José Chavez

chaveJosé M. Chavez came to the United States from Mexico at a young age. He lived in Malibu and attended SMCC for a year before working in retail. He returned to SMCC after a 10-year absence and will graduate with an A.A. degree in June 2012. He will continue his studies at a four-year university.

Dedication: I would like to dedicate these three flash fiction stories to my parents, José M. Chavez, Sr. and Carmen Chavez. If it weren't for the decisions they made for me as a child I would not have written these stories now. I might have written a totally different story in Spanish. Most especially I dedicate this work to my mother, who has been the strongest pillar of our family. Without her I wouldn't be who I am today. I salute her for her courage, for taking care of my brother and sisters alone while my dad left us in Mexico to come to the United States. Because of my mother's dedication, our family is an exemption to the many immigrant families that separate and never reunite. After 45 years of marriage, they are still together, and my mother deserves most of the credit!

Cruzando la Frontera: Twice Betrayed

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Mijo, quick, get down. Don’t let them see you.”

The cold night air burned through my bones; I dropped flat on my stomach and felt the icy earth engulf my body. I decided to become a snake—una serpiente fuerte. If I were a snake I wouldn’t cry; I could just slither away and cross the border.

“Stop! ¡Alto! Don’t move.” The bright light assaulted the darkness, and I couldn’t see. They grabbed and kicked my brother. My sister screamed. My mother cried out. I stopped being a snake and returned to being a boy of six—a wet dampness engulfed my groin area. I shivered there sobbing in a heap of sadness—this was the fifteenth time in twice as many nights that we tried to cross. Ama said that we were almost out of money. If we didn’t make it tonight there would only be one more try. They dropped us off outside of Calexico: we spent another night in a cardboard box.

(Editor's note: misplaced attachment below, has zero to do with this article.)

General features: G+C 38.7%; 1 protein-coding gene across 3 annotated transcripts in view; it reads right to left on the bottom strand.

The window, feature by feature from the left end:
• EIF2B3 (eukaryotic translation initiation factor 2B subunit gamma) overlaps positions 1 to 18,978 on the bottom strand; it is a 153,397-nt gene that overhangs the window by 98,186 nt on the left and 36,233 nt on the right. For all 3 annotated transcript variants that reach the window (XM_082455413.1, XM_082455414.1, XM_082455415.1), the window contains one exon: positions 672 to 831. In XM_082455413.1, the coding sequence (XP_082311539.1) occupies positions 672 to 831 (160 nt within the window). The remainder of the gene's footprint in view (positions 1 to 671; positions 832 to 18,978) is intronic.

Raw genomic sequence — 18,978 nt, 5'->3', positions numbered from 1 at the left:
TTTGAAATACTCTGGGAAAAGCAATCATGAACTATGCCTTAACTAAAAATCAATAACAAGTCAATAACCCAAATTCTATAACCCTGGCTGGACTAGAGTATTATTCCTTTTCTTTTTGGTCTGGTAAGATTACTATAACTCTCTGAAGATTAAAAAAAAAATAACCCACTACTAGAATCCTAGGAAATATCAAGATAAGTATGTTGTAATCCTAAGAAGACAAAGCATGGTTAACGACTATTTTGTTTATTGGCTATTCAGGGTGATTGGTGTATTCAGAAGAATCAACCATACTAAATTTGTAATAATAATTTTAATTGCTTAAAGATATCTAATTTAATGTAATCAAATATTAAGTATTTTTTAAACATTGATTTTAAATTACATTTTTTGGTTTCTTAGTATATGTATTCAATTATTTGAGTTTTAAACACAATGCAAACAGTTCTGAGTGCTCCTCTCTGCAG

Ama,” my eyes looked to her for comfort. “¿Porqúe? Why can’t we go back to our casita? Why do we have to cross these montañas?"

She sighed and waited a long time before answering, searching for the right words to say. But then her faced changed: hard, fixed. “Stop acting like a baby. You need to be a man.” She had never talked to me like that!

I ran. Wild. Crazy. Out of control. I ran. I fell down in the darkness. I didn’t know where I was. A strange lady took my hand. I tried to resist, but her ironclad grip bore into me, hurting my flesh. “What have we here?” She didn’t look like my mother. She looked mean in the moonlight. Where was she taking me?


Teacher, My Name is José

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 “Teacher, me llamo José.

“Class, say hello to our new student. We will call him ‘Joe.’”